The longest high-speed rail route to connect Guangzhou with Beijing

24 Dec 2012 by ReggieHo

The longest high-speed rail route in the world that is to connect Southern China’s leading commercial hub of Guangzhou with the national capital of Beijing is set to begin operation on December 26, reducing the journey to eight hours from the previous 24 by conventional rail. The train will stop in several cities along the way, including Wuhan (read more about the city here) and Changsha, the capital city of Hunan Province. The maximum speed is 350km per hour, but initially, the train will run at 250km to 300km per hour. The extension to Hong Kong is scheduled to open in 2015, and by then travellers will be able to reach Beijing from Hong Kong in nine hours.

But the new rail line is unlikely to affect the airline industry, as fares are rather high. There are two types of trains for the Guangzhou-Beijing service: Those with numbers starting with the letter “G” and others with “D”. The former will run at 300km per hour and the latter at 250km per hour. The cheapest ticket for the G train is priced at RMB865 (US$139) one way, and the business class fare is RMB2,700 (US$433). The cheapest ticket for the G train costs RMB712 (US$114).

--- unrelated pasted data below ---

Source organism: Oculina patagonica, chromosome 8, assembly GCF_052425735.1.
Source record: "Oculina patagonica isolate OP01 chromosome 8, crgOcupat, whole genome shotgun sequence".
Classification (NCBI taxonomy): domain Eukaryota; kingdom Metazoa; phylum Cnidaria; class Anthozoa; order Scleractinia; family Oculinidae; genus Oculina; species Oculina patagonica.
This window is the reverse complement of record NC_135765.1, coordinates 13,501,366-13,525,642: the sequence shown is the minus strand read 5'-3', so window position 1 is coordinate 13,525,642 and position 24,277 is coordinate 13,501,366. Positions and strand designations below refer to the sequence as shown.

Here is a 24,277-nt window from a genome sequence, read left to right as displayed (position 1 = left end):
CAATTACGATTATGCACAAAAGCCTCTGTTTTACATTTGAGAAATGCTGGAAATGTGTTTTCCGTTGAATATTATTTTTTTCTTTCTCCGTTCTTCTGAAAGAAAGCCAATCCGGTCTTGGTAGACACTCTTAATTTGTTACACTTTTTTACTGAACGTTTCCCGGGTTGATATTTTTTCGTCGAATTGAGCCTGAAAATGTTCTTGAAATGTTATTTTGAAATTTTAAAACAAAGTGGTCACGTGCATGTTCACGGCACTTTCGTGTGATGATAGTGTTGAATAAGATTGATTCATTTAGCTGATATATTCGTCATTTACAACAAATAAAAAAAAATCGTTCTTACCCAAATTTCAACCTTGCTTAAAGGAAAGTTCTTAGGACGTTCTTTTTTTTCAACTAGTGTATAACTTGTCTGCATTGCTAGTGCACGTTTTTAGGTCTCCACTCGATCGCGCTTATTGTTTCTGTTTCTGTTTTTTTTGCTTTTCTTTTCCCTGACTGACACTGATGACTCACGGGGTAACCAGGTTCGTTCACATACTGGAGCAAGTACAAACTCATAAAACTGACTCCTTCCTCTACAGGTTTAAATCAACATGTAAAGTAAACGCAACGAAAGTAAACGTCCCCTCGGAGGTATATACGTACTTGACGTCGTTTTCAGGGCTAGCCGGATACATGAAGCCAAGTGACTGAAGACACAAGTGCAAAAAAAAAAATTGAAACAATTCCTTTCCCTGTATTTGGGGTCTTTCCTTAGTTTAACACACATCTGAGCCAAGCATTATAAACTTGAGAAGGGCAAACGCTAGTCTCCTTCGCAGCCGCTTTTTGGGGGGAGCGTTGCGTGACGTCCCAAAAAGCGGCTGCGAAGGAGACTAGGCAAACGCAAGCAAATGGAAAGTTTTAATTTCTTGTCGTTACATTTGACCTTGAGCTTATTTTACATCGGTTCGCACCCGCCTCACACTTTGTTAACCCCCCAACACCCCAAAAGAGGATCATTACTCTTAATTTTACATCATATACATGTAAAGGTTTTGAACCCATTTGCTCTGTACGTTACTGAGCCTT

At press time, a restrictive one-way economy air ticket from Guangzhou to Beijing on China Southern on December 26 is available for as little as RMB970 (US$156), while a first class ticket starts from RMB1,780 (US$286), not including the airport tax of RMB50 (US$8) and fuel surcharge of RMB130 (US$21). The flight journey takes about three hours.

Getting a ticket for the high-speed rail in China can also be a hassle. The official website has no English information and it only allows registered users with credit cards from Chinese banks to book online. China Travel Service’s (CTS) website ( only offers booking service for through-train between Hong Kong and Guangzhou East, although it does sell high-speed rail tickets from its offices in Hong Kong. Another way is to ask the hotel you plan to stay at in China to book tickets for you, but additional fees may apply.

Reggie Ho

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